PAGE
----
"Thank God! thank God!" she murmured at length. "He has given me my heart's desire;" and mingled caresses and tears fell upon Elsie's face. "For many years I have loved you as my own child, and now I am to have you. How bright our home will be, Edward. But we are darkening another. Her father; can he—has he——"

"He has given her to me," answered the son quickly, "and she has—we have given ourselves to each other. Let me give an arm to each of you and we will go into the house."

* * * * *

The veranda at the Oaks was deserted, and the house very quiet, though lights still shone here and there, as Mr. Travilla and Elsie rode up and dismounted on their return from Ion.

A servant rose from the grass, where he had been lying at his ease; came forward and led away his young mistress's pony, while the lover bade her a tender good-night, sprang into the saddle again, and presently disappeared, lost to view amid the trees and the windings of the road, though the sound of horse's hoofs still came faintly to Elsie's ear as she stood intently listening, a sweet smile irradiating every feature.

Absorbed in her own thoughts, and in the effort to catch those fast-retreating sounds, she did not hear a step approaching from behind; but an arm encircled her waist, and a low-breathed "My darling" woke her from her reverie.

She looked up, her eyes beaming with affection; "Papa; I am rather late, am I not?"

"Not very. Hark! the clock is but just striking ten. Come, let us sit down here for a little. We have hardly had a chat together to-day." He sighed slightly as he drew her closer to him.

"No, papa dear, there has been so much company," she answered, laying her head on his shoulder. "And——"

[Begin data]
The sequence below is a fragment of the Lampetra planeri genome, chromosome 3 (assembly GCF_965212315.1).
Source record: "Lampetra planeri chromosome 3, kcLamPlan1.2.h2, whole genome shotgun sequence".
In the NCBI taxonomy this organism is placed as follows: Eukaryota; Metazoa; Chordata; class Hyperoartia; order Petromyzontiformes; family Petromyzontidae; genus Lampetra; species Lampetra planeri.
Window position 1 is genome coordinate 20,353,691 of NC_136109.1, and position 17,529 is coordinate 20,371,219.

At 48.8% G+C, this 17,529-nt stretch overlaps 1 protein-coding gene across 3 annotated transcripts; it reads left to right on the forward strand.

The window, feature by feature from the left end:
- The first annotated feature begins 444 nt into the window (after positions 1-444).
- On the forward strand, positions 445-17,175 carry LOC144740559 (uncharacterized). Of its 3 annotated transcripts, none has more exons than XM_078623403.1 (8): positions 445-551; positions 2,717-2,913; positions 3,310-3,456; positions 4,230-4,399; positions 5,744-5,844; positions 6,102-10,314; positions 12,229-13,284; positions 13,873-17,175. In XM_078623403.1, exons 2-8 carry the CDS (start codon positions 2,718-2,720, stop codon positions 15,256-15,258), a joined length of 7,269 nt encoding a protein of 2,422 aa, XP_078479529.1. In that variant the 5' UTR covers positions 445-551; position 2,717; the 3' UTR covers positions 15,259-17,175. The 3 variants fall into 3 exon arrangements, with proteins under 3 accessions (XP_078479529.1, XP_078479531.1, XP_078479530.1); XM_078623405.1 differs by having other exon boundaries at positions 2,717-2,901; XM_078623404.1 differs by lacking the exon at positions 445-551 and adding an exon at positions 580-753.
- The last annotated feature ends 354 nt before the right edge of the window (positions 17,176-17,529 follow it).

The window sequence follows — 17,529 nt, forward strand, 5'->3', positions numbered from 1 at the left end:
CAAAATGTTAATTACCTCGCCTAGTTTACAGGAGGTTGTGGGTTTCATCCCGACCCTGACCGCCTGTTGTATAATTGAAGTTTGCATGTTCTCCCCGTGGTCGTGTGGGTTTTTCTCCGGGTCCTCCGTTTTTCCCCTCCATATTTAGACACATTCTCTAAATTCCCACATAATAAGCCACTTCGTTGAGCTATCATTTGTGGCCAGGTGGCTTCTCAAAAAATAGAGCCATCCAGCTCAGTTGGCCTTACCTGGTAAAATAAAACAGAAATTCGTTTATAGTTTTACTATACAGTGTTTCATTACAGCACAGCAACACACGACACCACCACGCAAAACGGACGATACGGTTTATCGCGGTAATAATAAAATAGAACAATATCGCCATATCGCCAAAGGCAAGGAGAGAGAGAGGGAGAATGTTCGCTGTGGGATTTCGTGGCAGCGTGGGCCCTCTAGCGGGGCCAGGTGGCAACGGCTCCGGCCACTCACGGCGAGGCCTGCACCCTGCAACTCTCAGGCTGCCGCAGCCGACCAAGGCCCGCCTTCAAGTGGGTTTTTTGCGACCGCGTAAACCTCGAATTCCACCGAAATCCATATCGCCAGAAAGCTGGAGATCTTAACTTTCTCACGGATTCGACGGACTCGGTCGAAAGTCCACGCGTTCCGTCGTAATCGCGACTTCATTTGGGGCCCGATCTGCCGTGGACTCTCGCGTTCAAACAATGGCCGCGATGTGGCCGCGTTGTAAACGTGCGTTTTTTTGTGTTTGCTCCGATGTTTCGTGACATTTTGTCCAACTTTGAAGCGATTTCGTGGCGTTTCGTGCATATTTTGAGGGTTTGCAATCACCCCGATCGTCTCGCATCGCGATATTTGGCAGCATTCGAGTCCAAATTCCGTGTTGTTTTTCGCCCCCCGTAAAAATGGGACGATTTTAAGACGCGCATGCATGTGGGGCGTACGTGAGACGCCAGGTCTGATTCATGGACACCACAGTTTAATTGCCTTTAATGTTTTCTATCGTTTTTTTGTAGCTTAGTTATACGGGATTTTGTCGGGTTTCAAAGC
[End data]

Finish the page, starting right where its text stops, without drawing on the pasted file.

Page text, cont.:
"And what?" as she paused. "Your father used to know all that concerned you one way or the other. Is he to be shut out from your confidence now? Ah, I think he must have been for some time past."

"I could not tell you that, papa," she murmured, blushing visibly in the moonlight. "Indeed, I hardly knew it myself till——"

"Till when?"

"The night of Sophie's wedding."

"Ah!" he said, musingly; "but I cannot get over my surprise; he is your senior by so many years, and you have known him from childhood and looked upon him as a sort of uncle. I wonder at your choice."

"But you don't object, papa?"

"No, if I must give you away—and I've always known that would come some time—I would rather it should be to him than any one else, for I can never doubt that he will be tender and true to my precious one, when she leaves her father's home for his."

"Papa, papa, don't speak of it," she cried, winding her arms about his neck, "I can't bear to think of it; that our home will no longer be the same, that I can't come to you every night and be folded to your heart as I have been ever since I was a little girl."

"Well, dearest," he said, after a moment, in which he held her very close and caressed her with exceeding tenderness, "we shall not be far apart or miss passing some time together many days of the year. And you are not in haste to leave me?"

"Oh, no, no! why should I be? Please keep me a little while yet."

"I intend to: it will take at least a year to get used to the thought of doing without you, and so long Travilla must be content to wait. Nor can we give you up wholly even then; your suite of rooms shall still be yours, and you must come now and then and occupy them for days or weeks at a time.

"Now, daughter, good-night. Come to me to-morrow morning in my study, soon after breakfast, I have something more of importance to say to you."

"I shall obey, and without fear," she answered gayly, "though I remember once being quite frightened at a similar order; but that was when I was a silly little girl and didn't know how dearly my own papa loved me."

"And when he was strangely stern to his own little child," he answered, with another tender caress.


"So fair that had you beauty's picture took, It must like her, or not like beauty look." —ALLEYN'S HENRY VII.

Elsie paused at the half-open door of her father's private room.

Mr. Dinsmore, like most men, was fond of light and air; through the wide open windows the morning breeze stole softly in, laden with sweets from garden and lawn, and the rich carpet of oak and green was flecked with gold where the sunbeams came shimmering down between the fluttering leaves of a beautiful vine that had festooned itself about the one looking to the east.